Posted on www.csg.co.uk/blog on March 2nd 2017
1972 was a hugely significant year for the waste industry. It was a year when operators were forced to act far more responsibly in their disposal of hazardous waste. It took an incident that made national headlines to bring about these changes, an incident that CSG helped bring to a safe resolution.
On February 24th 1972, thirty-six drums containing sodium cyanide ash were discovered at a disused brickworks, near a children’s play area in Nuneaton, Warwickshire. ‘KILLER DRUMS DUMPED ON PLAYGROUND’ screamed the headline on the front cover of the Daily Mirror the next day – and for good reason.
Sodium cyanide is described as one of the most rapidly acting of all poisons, with an oral dosage of only 200mg (equivalent to a headache tablet) liable to be fatal. The consequences of this volume of such a dangerous substance being exposed to the surrounding environment were dire.
Thankfully, a local resident notified the police and the authorities contacted Sweetways, a subsidiary of CSG, to remove and process the hazardous cargo. Nigel Watson takes up the story in his 2002 book on CSG, ‘Waste Matters’:
“Sweetways driver, Bill Bailey, was given a police escort for his journey to the site, such was the urgency given to the incident. The drums were rolled into a demountable container, stored safely overnight at the Evesham depot and sent for treatment and safe disposal…in Botley the next day. The whole episode was conducted under the attentive gaze of the BBC, ITV and the national press.”
A mere twenty-four hours after the cyanide was found, the matter was raised in Parliament, as recorded by Hansard:
“The Secretary of State for the Environment (Mr. Peter Walker): Preliminary investigations suggest that between 3 p.m. on 23rd February and 9 a.m. on 24th February, 36 drums containing sodium cyanide ash were dumped on a site forming part of a disused brick clay workings near Bermuda village, Nuneaton. The drums were found by a local resident and the police were informed. The drums were guarded while police investigations were commenced and arrangements made by the local authority with a firm of waste disposal contractors for the dumped material to be removed to a treatment plant near Southampton.
The waste was loaded on to a covered vehicle by 9 p.m. on 24th February and the vehicle was kept overnight in the firm’s Evesham depot. The vehicle was expected to arrive at Southampton by about 10.30 a.m. today. There it will be examined and the appropriate action taken to treat the substances contained in the barrels.”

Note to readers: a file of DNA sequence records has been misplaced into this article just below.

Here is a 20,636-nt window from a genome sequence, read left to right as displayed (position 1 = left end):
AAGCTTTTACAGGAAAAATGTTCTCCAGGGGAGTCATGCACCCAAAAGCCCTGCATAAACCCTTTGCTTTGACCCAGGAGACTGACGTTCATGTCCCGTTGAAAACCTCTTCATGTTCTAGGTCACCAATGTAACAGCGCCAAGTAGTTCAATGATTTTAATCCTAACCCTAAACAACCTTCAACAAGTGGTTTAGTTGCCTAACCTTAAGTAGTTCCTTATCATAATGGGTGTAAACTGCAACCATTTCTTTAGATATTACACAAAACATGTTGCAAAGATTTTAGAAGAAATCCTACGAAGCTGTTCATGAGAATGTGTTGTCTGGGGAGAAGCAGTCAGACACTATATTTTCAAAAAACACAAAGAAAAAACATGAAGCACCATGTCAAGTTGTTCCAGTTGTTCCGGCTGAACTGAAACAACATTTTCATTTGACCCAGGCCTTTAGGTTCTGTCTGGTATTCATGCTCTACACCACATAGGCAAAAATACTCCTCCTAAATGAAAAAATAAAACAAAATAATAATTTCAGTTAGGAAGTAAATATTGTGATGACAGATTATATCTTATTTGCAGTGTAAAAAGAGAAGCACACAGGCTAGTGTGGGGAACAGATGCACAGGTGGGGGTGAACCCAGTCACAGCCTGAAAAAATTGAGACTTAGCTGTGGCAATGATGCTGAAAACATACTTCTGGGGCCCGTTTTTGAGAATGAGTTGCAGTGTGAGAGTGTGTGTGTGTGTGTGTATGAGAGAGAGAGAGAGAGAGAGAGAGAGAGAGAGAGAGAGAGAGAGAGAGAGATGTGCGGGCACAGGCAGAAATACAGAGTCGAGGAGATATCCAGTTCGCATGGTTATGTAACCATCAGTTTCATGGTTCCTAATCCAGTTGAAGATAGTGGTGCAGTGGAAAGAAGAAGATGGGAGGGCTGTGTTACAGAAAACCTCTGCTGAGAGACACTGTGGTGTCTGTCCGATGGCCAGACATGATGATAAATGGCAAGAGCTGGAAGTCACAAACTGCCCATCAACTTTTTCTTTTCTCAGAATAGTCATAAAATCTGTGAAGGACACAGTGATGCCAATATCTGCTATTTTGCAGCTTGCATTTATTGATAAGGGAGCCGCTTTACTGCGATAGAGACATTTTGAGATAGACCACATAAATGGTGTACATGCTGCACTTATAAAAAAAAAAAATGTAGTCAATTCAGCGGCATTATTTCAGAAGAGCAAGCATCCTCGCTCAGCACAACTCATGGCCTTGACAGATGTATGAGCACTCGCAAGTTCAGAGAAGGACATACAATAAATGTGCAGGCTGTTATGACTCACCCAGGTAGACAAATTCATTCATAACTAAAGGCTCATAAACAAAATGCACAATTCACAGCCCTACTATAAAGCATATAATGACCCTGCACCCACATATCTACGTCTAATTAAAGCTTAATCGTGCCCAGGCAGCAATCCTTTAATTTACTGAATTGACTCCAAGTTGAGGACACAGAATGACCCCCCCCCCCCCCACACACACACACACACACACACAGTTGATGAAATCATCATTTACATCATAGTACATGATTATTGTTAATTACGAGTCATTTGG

One MP reacted to the inclusion of ‘Southampton’ (used as a signifier for CSG’s Botley depot) and was moved to ask if this referred to the port, concerned that the waste would be dumped at sea. The Environment Secretary’s reply, designed to allay that fear, was little short of a ringing endorsement of CSG from the Her Majesty’s Government:
“The reason the material has been sent to Southampton is that there is the best place to treat this kind of matter.”
As the debate continued, Sir Bernard Braine, the newly-knighted member for South East Essex, who would later become Father of the House raised a point that would sow the seeds of change across an entire industry:
“Is my right hon. Friend aware that responsible elements in the waste disposal industry—and they constitute the majority—would welcome the earliest possible introduction of legislation with real teeth in order to ensure that practices of this kind are stopped for all time?”
And so, in the light of an incident that could very easily have become a terrible tragedy, the issue of responsible treatment of hazardous waste was given a high priority by Parliament, resulting, weeks later, in the Deposit of Poisonous Waste Act (1972).
As Sir Bernard Braine had astutely recognised, the legislation served to level the playing field between responsible operators in the waste industry and those who chose to cut corners without regard to the consequences. This in turn had the effect of legitimising the industry by removing it of the unscrupulous element that had damaged its reputation. Further regulation also meant that waste would become a growth industry, something which has continued to this day.
It was little more than fate that saw CSG thrust, briefly, into the national gaze to help effectively dispose of the dumped cyanide at Nuneaton in February 1972. In the years that followed, the benefits CSG experienced in an industry that suddenly required professionalism and respectability more were nothing to do with good fortune and everything to do with being determined to act responsibly and correctly at all times. It’s a lesson that’s as relevant today as it was 45 years ago.